`We Must Go Through Many Hardships to Enter the Kingdom
Paul’s First Missionary Journey
The date was A.D. 46-48, about thirteen years after the resurrection of Christ, and a group of believers in Antioch felt that they should obey the Great Commission and go into the whole world making disciples for Jesus. Until now the church in Jerusalem had been the center for all of the early believers. But by now some believers had traveled to Antioch and a strong church had been formed there. It was in Antioch that believers in Jesus were first called “Christians”.
There were prophets and teachers in the Antioch church and they were praying about how they should go about spreading the gospel. One day while they were all together worshiping and fasting, the Holy Spirit spoke to them, probably through one of the prophets in the group. “Set apart for Me Barnabas and Saul for the work to which I have called them,” the Holy Spirit instructed. (Acts 13:2b) The group had waited for God to speak and give them direction. Now they were thankful for this word. They laid hands on Barnabas and Saul and sent them off to the known world to spread the news that Jesus is Lord and Savior.
Barnabas and Saul left Antioch and walked to Seleucia, a seaport town on the coast of the Mediterranean Sea. John, Barnabas’ cousin, tagged along as their helper on the trip. The three men boarded a sailboat going to the island of Cypress and settled in. When their boat landed on the island, the first thing they did was to go to the nearest synagogue in the town of Salamis and preach. Because many Jews lived all over Asia and Southern Europe, there were synagogues in nearly every town. Saul felt that they should give the good news to the Jews first, so he wanted to preach about Jesus in the synagogues first.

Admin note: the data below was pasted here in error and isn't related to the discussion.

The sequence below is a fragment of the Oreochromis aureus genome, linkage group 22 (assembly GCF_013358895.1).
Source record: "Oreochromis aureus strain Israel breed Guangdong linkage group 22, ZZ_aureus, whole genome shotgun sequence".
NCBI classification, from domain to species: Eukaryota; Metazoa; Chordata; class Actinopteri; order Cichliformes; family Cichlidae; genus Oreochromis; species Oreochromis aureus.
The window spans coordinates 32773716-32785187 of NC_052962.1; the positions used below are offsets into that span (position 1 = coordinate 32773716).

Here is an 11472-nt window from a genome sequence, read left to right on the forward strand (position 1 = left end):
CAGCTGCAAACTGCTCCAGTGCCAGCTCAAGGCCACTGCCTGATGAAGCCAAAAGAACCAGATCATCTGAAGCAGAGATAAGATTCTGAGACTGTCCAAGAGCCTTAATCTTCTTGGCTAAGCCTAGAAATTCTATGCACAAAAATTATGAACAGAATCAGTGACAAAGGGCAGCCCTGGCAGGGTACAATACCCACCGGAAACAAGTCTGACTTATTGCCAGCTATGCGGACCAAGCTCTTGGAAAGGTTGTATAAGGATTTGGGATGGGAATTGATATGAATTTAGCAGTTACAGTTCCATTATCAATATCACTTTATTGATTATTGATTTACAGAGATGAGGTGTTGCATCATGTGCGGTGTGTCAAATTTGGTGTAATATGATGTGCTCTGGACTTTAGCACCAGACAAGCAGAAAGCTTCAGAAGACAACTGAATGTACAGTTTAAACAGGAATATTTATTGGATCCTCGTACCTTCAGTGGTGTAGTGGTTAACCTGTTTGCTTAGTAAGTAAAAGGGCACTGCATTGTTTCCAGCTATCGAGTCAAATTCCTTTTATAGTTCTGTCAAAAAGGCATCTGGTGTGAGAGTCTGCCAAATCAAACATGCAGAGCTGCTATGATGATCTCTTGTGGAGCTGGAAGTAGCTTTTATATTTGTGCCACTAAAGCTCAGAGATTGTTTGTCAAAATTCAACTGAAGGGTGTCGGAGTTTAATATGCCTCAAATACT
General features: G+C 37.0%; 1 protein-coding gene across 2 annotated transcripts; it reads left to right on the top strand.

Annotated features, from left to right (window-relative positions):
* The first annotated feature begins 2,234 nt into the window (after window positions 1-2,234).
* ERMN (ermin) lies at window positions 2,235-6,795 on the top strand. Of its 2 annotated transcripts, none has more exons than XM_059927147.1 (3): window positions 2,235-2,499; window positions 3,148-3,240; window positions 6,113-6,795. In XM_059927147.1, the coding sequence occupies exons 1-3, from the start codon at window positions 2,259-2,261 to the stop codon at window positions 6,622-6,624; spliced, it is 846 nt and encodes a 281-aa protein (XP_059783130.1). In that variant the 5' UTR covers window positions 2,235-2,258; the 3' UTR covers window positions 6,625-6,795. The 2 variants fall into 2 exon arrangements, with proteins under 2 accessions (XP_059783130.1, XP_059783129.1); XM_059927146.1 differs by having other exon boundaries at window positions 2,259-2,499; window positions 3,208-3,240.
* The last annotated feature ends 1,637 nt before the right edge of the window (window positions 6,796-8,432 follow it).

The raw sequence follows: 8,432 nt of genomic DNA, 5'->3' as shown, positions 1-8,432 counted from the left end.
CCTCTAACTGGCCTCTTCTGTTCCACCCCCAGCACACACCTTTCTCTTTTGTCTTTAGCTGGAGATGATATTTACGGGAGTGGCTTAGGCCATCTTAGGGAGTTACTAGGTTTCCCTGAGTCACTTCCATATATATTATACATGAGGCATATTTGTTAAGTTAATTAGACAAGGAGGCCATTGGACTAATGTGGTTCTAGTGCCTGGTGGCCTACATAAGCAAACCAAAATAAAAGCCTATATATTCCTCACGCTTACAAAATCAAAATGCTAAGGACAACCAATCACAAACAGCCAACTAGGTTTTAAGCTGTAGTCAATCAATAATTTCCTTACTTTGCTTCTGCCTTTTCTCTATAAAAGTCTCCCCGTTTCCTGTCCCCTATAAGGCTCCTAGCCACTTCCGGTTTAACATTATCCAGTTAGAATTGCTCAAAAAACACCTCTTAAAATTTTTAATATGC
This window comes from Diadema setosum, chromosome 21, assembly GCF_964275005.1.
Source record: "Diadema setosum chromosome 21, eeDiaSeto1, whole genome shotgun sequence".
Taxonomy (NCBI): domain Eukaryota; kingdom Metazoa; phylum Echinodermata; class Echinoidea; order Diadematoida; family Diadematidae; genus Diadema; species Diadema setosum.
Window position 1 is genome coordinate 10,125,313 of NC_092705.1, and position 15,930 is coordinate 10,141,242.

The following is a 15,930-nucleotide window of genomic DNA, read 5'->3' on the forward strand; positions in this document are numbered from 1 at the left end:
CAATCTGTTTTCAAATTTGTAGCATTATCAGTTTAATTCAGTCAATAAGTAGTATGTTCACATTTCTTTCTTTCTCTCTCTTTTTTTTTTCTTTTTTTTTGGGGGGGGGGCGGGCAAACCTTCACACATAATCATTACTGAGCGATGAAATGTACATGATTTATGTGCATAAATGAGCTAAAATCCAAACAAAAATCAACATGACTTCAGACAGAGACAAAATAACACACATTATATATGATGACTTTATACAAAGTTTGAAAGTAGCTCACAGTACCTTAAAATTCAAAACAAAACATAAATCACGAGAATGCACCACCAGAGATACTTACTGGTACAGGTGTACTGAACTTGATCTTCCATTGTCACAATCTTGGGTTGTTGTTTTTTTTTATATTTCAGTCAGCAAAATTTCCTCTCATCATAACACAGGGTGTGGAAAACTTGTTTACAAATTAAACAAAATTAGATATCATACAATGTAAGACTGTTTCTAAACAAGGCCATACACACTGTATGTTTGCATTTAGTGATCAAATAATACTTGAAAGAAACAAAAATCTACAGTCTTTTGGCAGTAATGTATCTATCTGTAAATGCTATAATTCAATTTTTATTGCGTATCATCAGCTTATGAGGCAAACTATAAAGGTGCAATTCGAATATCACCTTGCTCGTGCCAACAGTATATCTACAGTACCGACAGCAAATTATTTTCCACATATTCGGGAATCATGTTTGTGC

Afterwards Saul and Barnabas and John walked all over Cypress preaching. Everywhere they went preaching the good news the people were believing in Jesus and being baptized. A man named Sergius Paulus heard about them and sent word asking them to come and tell him their message. Sergius Paulus was proconsul or governor of Cypress and his palace was in Paphos, a city at the other end of the island.
When Saul and Barnabas arrived at the governor’s palace and tried to tell Sergius Paulus about Jesus they were met with an obstacle. One of the palace staff was a man named Elymas, whose name means “false prophet” or “sorcerer”. Sergius Paulus listened to the Word and was beginning to believe in Jesus as Savior when Elymas rushed in and tried to persuade him against believing.